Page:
Architect’s Newspaper – July 4 roundup

Two projects are included in Architect’s Newspaper July 4th roundup – The Chicago Riverwalk, and Ass(et) Creek; noted for their grand public space and river restoration.

Six of America’s newest and grandest public spaces: “From a highly anticipated river revitalization project in Chicago to a completely repurposed mall site in a tiny Connecticut town, projects revolving around public spaces are always feel-good stories. Who doesn’t enjoy a new, clean space to people-watch? Or better yet, catch some July 4 fireworks? The Architect’s Newspaper picked six completed projects that exemplify what a good public space entails…

The recent completion of Phase III of Chicago’s downtown riverfront redevelopment featured a new mile-and-a-half public park, the Riverwalk. Led by Chicago-based Ross Barney Architects and Watertown, Massachusetts–based Sasaki Associates, the Riverwalk is divided into separate “rooms” between the bascule bridges and has a large interactive water plaza. Previous phases led to new development along the water, including restaurants, bars, and the River Theater, a staircase-ramp bridging upper Wacker Drive and the river. This latest development is part of an overall goal to completely overhaul the Chicago River, with an aim of a clean, swimmable river by 2040.”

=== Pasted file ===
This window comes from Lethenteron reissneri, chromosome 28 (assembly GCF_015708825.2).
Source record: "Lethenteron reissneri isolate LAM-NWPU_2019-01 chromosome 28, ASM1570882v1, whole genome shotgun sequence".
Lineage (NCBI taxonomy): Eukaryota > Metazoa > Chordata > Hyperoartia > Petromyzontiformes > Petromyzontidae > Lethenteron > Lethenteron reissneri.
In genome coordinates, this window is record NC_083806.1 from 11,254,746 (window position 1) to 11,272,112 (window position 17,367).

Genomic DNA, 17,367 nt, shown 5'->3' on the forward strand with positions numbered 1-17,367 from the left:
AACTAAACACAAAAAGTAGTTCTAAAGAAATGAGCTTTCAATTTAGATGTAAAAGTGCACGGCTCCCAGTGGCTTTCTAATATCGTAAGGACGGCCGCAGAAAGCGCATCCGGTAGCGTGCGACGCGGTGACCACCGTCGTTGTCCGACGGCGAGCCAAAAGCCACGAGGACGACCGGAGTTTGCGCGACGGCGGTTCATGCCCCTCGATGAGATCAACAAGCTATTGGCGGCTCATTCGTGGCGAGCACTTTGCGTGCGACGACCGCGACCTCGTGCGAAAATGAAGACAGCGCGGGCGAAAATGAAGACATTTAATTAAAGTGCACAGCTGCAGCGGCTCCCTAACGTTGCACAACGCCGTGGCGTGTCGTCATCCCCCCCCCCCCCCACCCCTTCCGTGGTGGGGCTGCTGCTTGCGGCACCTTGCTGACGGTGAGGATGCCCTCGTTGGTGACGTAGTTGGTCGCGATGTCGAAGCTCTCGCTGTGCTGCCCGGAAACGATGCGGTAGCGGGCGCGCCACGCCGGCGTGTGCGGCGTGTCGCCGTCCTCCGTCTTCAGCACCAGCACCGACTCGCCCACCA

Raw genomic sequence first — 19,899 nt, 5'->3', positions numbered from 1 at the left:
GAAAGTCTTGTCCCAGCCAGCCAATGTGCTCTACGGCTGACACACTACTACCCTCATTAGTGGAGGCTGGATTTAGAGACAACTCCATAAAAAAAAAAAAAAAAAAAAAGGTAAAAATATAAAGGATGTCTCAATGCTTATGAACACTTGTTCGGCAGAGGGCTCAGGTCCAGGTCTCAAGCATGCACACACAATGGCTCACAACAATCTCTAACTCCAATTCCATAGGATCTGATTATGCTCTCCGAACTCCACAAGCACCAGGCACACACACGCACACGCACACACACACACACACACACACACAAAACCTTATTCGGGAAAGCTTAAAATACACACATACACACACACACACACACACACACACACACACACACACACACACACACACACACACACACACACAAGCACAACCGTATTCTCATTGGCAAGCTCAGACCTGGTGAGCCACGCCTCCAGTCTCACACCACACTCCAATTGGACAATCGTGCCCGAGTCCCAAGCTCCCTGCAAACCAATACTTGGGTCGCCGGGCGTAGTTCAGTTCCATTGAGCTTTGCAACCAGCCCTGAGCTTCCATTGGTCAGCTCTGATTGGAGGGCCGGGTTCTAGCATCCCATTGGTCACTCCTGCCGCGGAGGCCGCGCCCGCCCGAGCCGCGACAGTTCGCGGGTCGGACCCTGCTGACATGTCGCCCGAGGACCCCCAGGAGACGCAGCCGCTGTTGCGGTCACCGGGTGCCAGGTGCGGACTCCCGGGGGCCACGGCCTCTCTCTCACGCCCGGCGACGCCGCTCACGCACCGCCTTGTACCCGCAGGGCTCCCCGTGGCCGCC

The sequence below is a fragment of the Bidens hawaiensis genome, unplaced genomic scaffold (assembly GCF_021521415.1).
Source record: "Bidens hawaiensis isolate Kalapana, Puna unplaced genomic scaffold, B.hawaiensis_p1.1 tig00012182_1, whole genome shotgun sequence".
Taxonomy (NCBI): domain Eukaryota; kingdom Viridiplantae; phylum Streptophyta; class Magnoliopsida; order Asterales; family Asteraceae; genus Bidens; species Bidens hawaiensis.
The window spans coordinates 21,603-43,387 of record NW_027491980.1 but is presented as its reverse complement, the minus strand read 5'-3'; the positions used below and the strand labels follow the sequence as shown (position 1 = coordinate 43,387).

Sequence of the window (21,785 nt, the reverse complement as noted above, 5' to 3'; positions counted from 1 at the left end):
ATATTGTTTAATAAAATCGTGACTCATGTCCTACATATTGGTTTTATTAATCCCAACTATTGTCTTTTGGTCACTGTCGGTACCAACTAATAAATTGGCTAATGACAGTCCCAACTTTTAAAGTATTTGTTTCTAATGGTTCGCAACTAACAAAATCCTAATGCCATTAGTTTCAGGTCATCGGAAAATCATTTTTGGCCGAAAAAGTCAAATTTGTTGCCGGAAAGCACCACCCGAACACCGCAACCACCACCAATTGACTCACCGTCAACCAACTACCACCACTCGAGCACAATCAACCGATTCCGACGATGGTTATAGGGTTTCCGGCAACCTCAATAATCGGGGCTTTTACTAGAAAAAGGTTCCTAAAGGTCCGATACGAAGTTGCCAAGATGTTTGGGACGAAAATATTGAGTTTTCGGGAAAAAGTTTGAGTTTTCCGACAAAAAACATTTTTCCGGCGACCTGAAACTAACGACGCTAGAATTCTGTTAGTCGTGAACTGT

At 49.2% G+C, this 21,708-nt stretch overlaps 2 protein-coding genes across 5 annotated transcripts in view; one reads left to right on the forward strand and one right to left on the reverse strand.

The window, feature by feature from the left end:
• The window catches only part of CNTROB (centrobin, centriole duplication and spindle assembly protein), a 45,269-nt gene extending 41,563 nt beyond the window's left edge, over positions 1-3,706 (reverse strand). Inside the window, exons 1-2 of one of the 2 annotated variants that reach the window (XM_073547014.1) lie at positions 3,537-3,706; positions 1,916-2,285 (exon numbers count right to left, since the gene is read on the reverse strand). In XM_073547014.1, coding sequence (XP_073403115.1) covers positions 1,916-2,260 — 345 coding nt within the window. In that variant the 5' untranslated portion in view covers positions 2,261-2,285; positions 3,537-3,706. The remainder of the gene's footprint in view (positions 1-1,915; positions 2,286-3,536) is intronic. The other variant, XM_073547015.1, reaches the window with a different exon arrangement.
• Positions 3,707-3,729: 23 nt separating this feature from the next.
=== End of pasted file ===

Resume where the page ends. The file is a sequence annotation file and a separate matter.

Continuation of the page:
Check out the other five projects at archpaper.com.

From sea to shining sea: six projects restoring the U.S.’s ecosystem: “As the threat of climate change and sea level rise becomes more pressing, projects looking to save our country’s ecosystems have never been more important. The relationship between water and a city’s landscape has become especially critical for all urbanists (see our water issue, which explored this in-depth). The six projects and proposals listed below aim to repair America’s ecosystems and bring us closer to the environment…

A clean Chicago River: a dream too good to be true? Ross Barney Architects disagrees, and may well be bringing that vision to life. The firm has dedicated extensive studies on how to transform the South Side neighborhood’s currently polluted river into an urban natural space with amenities that residents need. They even envision a water-taxi stop at the site to provide a direct connection to downtown.”

Check out the other five projects at archpaper.com.